Personally I'm with Oshyan on this one. I've played with OSX on a few occasions and to me, the interface is in fact more complicated than a windows interface. One giant start button down at the bottom is, at least for me, far more convenient than the five or six different buttons at the top of the OSX interface. While I agree that MS has been unable to produce a significant leap forward with Vista, I'd say that when it comes right down to it, just how far can you take an operating system without digging into a Linux style system that requires the user to either be a programmer in their own right or have vast amounts of time to learn how to run it. To me that is the windows appeal, you get a package that is stupid proof in many regards and though it has its issues, typically does just fine. I've been running vista now for three months or so and granted I've had to reboot it a couple of times, those instances were usually me overestimating how much of a task load the system could handle (like TG2, an apophysis render, internet, media player all at the same time kind of thing). So for the time being I'd say that for all of its quirks, windows really isn't that bad.

Offline efflux

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Re: Death to Bill Gates...
« Reply #22 on: October 11, 2007, 03:25:50 PM »
Sometimes you do need to do some stuff in Linux to set things up but generally it's a case of put a CD in and install Linux then you're ready to go. I had a problem with my 24 inch widescreen. The xorg file didn't contain the correct resolution settings. So I entered the correct ones in and it worked and no more problems at all. It's Ubuntu. In my opinion this is very foolproof. The best Linux distribution ever. In fact totally foolproof beyond Windows because it has a superuser account like OSX. The short time it took me to sort that resolution problem (easily found on the net) is a fraction of the time that Windows has wasted for me. I have messed around a lot configuring stuff, learning about Linux but that was generally on poorer distributions from the past.

The Windows start button is actually a thing I don't like because it's menu after menu. There are so many windows for configuring things and ways to get to those windows. You can't even remember it. There is no intelligence in how that UI is thought out.

On OSX I can open system preferences from the dock by moving my mouse there, the dock appears and I click to open the preferences then click on whatever I want to configure so no system window for configuring anything is more than two mouse click away and only one way to get to it. System settings on Windows are a joke of a UI setup. You can get to them from all sorts of locations. tons of various windows upon windows, mazes of UI routes.

On my OSX moving my mouse to the top right corner moves all current windows off the desktop, moving to the top left shows me all open windows which I can click on to focus. Then in the next OSX version Apple have copied the multiple desktops idea from Linux which is brilliant. Going to Windows after this is like entering a UI traffic jam.

Search function in XP - I won't even go there. Where is the dictionary that can spell check everything you write system wide - aren't these things that the average computer user wants?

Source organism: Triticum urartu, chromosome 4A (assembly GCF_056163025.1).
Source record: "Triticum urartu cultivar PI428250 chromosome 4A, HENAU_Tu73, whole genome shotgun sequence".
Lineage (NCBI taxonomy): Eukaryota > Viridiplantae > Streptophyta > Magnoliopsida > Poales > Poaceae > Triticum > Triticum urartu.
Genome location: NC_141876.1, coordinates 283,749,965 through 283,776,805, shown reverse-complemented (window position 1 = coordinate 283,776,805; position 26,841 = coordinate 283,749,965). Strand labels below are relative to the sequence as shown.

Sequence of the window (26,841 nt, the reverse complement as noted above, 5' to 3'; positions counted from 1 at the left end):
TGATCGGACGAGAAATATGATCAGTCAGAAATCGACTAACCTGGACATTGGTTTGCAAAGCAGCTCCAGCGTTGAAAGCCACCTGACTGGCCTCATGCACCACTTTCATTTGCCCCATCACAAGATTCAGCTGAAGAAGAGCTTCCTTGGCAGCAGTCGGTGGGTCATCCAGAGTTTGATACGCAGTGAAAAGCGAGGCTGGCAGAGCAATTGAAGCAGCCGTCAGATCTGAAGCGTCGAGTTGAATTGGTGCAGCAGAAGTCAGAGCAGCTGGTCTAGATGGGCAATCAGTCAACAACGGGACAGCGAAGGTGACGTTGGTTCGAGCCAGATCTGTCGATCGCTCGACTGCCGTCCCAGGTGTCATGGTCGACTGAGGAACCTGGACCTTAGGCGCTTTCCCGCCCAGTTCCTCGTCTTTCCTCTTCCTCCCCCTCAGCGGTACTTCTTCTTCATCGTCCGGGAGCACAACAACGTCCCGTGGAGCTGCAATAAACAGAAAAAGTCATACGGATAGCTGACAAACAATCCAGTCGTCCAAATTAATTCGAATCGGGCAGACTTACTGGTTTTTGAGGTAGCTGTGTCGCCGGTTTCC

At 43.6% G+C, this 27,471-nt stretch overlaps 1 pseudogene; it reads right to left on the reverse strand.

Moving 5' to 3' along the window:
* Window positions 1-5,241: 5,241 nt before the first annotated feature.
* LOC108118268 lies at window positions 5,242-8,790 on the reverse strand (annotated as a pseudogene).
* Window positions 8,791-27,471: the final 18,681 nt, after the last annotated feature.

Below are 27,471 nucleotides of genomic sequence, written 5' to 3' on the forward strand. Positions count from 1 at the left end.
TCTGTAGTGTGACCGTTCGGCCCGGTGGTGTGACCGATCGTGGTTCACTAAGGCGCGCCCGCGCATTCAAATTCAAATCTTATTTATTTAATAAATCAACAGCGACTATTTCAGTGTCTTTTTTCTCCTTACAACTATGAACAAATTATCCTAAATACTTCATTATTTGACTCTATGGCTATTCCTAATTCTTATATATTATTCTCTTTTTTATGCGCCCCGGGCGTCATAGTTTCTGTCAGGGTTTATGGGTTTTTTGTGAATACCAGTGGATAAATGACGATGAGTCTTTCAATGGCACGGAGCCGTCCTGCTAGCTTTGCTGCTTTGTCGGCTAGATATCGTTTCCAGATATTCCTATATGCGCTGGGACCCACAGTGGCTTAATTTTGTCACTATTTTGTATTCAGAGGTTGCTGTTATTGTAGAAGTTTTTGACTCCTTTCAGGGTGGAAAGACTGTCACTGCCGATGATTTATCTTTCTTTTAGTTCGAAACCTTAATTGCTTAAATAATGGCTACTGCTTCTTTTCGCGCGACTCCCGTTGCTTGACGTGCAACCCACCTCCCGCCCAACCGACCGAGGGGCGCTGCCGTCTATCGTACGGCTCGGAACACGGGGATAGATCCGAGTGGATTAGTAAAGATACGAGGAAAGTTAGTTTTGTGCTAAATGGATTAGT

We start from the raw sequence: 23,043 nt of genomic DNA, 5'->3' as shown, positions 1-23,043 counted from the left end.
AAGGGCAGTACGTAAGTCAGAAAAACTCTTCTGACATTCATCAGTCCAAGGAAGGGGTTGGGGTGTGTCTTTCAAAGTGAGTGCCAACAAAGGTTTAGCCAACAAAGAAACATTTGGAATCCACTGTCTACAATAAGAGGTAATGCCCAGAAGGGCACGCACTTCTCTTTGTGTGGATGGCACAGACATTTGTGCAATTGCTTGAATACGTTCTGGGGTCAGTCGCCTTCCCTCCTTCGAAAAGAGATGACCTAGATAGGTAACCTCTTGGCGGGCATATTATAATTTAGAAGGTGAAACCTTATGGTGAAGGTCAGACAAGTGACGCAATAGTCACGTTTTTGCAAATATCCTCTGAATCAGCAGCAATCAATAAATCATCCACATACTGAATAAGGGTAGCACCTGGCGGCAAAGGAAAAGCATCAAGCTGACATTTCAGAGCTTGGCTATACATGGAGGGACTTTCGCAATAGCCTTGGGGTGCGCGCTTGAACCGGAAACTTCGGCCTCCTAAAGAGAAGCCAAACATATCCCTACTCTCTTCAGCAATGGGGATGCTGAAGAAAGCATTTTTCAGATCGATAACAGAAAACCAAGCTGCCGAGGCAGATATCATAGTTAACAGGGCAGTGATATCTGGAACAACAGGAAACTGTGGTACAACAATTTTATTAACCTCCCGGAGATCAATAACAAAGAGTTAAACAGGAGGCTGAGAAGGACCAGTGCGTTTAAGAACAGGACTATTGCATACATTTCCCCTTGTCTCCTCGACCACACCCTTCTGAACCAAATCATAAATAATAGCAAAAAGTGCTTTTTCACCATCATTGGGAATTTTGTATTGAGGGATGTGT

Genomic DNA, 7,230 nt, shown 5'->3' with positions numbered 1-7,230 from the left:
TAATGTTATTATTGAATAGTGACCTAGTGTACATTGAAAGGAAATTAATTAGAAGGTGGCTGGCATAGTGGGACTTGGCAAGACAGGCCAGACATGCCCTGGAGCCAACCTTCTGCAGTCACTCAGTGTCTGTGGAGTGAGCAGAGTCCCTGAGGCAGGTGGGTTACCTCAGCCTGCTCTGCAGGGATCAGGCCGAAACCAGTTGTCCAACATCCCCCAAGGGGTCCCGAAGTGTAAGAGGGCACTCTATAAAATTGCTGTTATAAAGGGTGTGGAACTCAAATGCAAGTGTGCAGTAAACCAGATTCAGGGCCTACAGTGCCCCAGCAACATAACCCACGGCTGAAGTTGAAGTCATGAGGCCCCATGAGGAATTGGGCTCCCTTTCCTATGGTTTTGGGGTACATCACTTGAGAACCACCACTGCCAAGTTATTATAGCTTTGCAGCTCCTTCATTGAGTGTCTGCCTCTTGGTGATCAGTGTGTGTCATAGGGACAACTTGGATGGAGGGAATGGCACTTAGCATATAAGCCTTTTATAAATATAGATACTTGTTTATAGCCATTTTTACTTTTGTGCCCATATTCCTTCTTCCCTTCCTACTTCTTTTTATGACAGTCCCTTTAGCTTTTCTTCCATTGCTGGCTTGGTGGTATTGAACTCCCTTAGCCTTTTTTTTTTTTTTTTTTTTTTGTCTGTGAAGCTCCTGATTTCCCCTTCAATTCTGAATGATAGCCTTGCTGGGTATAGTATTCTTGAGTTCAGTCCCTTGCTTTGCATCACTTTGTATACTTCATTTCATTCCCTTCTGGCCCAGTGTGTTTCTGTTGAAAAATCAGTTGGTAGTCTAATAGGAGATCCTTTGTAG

Vista has added some things but it should have been the Microsoft OS that got them to a very sorted position but it's the exact opposite. It's going to put them so far behind OSX and Linux that even despite their huge monoply they will lose users.

Offline efflux

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Re: Death to Bill Gates...
« Reply #23 on: October 11, 2007, 03:41:15 PM »
Then you could get into the whole shared .dll thing in Windows. On Linux it is impossible to install an app without knowing about a problem dependency which the package manager automatically sorts out. OSX doesn't have any shared dependency problems either but Windows will allow you to install an app that may not work.

What about the way Windows handles drives compared to Unix systems which create a mount point not a totally seperate drive with it's own tree structure. There is no swap partition, or user space etc so Windows gets all messed up and slows down.

There is no end to it. Microsoft could have reinvented Windows with Vista but instead it's another wallpapering of the same OS.

Offline efflux

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Re: Death to Bill Gates...
« Reply #24 on: October 11, 2007, 03:54:55 PM »
Anyway, this thread was bound to start heavy discussion but Bill Gates has has a lot to answer for >:( Maybe he stepped down because he knows this.

Offline rcallicotte

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Re: Death to Bill Gates...
« Reply #25 on: October 11, 2007, 04:13:51 PM »
Microsoft made progress with XP, 2000 server and 2003 server because they were taken to court and made to do it right.  The 90s proved successful for the consumer, since the Clinton administration took M$ to task...along with a list of States who wouldn't just roll over.


I do agree by the way that Microsoft played a huge role in making computers so prevalent and easy for everyone. From 1995 to XP MS achieved things but now they are negating these advances.
So this is Disney World.  Can we live here?

Offline Oshyan

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Re: Death to Bill Gates...